Though the Robertson Panel supposedly had concluded that such sightings posed no threat or danger, this is not to be believed, as the entire Robertson episode is cloaked in lies.  In an interview in 1958 with Mike Wallace of CBS, Major Donald Keyhoe broadcast to the nation that the CIA had been involved in the study of UFOs five years earlier. Despite this, the CIA went into denial mode. The Assistant Director of the CIA’s OSI refused to declassify the Robertson report and declined to disclose CIA sponsorship of the panel.  Ultimately, a very sanitized version of the report which deleted reference to the agency and mention of warfare was released.  This author spoke last year to Fred Durant (now well in to his 90s) who was the Secretary of the Robertson Panel. My conversation and emails with the scientist-spy Durant made it very clear that he was not being truthful or entirely open about the Panel and its findings, nor his personal knowledge about UFOs gained through his years in government service.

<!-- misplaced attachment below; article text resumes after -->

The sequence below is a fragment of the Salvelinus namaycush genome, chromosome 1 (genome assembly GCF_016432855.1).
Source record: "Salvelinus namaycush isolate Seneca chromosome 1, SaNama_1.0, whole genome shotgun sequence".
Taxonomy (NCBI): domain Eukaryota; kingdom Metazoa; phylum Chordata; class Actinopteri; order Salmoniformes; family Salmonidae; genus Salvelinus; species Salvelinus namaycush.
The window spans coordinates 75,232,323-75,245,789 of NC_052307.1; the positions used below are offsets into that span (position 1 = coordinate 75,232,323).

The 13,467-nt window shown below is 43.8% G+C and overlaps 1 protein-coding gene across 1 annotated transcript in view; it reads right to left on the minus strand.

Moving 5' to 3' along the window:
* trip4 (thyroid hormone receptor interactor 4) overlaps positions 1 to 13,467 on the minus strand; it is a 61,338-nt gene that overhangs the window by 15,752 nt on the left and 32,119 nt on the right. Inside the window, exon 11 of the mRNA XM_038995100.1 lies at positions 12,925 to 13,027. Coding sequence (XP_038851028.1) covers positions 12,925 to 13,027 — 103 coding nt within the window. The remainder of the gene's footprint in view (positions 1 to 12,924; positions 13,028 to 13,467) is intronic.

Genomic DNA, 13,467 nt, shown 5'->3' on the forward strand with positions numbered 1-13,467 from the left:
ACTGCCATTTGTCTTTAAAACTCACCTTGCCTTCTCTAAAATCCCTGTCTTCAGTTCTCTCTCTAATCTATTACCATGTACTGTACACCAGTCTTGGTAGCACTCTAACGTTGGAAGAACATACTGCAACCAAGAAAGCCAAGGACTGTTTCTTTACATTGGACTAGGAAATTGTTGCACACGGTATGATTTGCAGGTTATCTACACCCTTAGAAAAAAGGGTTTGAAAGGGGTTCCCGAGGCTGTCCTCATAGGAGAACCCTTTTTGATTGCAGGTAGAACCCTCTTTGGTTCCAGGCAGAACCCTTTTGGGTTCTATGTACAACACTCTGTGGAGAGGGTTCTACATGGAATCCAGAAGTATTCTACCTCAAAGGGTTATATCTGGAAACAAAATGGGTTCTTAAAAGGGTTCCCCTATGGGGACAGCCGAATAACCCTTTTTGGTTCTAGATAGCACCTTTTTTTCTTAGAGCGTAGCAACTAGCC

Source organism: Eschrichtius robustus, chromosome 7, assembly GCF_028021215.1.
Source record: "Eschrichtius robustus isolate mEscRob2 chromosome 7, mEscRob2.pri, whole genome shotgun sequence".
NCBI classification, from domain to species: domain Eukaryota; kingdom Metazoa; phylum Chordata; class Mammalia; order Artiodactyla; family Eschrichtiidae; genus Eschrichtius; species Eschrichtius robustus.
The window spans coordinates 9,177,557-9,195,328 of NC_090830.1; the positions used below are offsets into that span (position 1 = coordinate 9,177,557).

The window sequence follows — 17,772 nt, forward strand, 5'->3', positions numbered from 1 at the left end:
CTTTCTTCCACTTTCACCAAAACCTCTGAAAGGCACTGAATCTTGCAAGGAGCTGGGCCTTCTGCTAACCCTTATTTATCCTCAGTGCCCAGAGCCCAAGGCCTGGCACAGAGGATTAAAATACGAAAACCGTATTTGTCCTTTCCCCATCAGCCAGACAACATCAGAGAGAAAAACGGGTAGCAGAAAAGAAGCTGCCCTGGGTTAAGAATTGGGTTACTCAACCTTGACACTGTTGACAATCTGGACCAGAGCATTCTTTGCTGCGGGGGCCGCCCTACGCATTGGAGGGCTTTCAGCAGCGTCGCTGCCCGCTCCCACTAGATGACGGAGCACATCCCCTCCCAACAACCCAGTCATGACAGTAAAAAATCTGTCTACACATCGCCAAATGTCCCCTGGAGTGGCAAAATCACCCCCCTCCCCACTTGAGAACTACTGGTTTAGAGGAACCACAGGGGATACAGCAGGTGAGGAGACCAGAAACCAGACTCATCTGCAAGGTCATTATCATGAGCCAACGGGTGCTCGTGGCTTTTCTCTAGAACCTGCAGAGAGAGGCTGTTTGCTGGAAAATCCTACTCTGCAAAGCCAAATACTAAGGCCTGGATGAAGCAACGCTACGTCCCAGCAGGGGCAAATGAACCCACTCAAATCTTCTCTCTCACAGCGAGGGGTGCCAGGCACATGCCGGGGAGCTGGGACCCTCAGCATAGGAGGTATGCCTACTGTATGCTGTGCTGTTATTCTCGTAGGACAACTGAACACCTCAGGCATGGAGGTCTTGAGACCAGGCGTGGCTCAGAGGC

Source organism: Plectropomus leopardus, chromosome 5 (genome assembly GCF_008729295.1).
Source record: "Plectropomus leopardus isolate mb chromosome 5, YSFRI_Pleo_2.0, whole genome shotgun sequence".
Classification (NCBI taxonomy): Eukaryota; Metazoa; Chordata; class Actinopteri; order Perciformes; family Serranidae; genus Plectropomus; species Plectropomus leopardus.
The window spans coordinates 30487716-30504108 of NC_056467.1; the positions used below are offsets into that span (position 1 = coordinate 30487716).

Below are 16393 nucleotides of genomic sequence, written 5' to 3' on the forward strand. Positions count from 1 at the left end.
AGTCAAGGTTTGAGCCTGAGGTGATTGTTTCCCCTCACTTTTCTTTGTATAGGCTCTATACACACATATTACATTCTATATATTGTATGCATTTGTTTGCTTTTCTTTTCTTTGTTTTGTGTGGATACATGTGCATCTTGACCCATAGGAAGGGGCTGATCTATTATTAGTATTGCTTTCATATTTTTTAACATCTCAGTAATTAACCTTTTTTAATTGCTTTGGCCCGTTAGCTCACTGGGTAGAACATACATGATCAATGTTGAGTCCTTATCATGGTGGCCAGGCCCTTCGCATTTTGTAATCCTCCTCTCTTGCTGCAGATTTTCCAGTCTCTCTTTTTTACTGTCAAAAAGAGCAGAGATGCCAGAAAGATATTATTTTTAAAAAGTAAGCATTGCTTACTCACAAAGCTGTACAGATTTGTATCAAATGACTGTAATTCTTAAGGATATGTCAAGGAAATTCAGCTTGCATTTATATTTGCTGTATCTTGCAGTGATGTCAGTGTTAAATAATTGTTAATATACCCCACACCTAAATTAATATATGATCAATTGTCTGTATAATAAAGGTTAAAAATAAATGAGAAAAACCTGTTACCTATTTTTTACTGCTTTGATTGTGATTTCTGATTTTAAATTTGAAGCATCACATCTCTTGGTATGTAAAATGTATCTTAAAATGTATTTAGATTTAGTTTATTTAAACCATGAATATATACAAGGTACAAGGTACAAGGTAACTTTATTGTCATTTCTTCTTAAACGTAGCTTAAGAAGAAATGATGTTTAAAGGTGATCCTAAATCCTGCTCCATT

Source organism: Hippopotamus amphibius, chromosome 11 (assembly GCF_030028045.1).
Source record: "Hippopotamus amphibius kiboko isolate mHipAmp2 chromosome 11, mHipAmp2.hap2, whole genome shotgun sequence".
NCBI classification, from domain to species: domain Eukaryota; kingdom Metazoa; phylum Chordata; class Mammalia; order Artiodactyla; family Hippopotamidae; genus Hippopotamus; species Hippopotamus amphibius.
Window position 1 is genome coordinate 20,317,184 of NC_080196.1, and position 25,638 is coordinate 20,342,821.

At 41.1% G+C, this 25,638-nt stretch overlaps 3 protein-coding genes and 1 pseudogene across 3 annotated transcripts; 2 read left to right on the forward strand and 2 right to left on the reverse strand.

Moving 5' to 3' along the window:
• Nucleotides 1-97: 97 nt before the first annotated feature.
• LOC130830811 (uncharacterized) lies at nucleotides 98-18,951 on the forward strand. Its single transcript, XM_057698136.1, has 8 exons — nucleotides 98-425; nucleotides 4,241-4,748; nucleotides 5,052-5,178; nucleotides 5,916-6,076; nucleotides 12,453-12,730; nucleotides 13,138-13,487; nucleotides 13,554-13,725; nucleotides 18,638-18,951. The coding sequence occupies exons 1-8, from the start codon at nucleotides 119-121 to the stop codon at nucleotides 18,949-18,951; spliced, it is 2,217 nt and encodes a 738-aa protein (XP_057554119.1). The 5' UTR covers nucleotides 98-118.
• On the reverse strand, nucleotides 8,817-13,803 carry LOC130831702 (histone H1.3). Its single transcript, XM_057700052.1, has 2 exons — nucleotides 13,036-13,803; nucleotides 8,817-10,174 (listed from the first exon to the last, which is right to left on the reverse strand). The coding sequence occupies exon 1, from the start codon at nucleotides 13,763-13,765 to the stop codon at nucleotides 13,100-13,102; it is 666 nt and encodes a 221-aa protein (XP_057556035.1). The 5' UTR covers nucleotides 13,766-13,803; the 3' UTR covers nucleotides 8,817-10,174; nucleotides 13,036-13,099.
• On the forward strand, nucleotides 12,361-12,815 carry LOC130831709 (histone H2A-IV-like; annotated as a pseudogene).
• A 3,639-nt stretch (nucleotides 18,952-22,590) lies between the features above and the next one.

It has since been learned that Goudsmit was also very close to Dr. Linus Pauling. The two even co-authored a major work, “The Structure of Line Spectra.”  This author has reported in previous articles (including “UFOs and Vitamin C: Linus Pauling’s Flying Saucer Secret”) that Pauling was a secret UFO researcher whose papers (marked “confidential”) and extensive library of books on the subject revealed intense interest in the subject.  Pauling corresponded with Dr. Stirling Colgate of NMIT and Los Alamos about the Socorro UFO sighting.  And Pauling, it was discovered, also worked with Battelle in the early 1950s on “intermetallics” – the basis for Roswell-like memory metal. Goudsmit had associations with UFO study – and with people engaged in UFO research – that are continuing to emerge.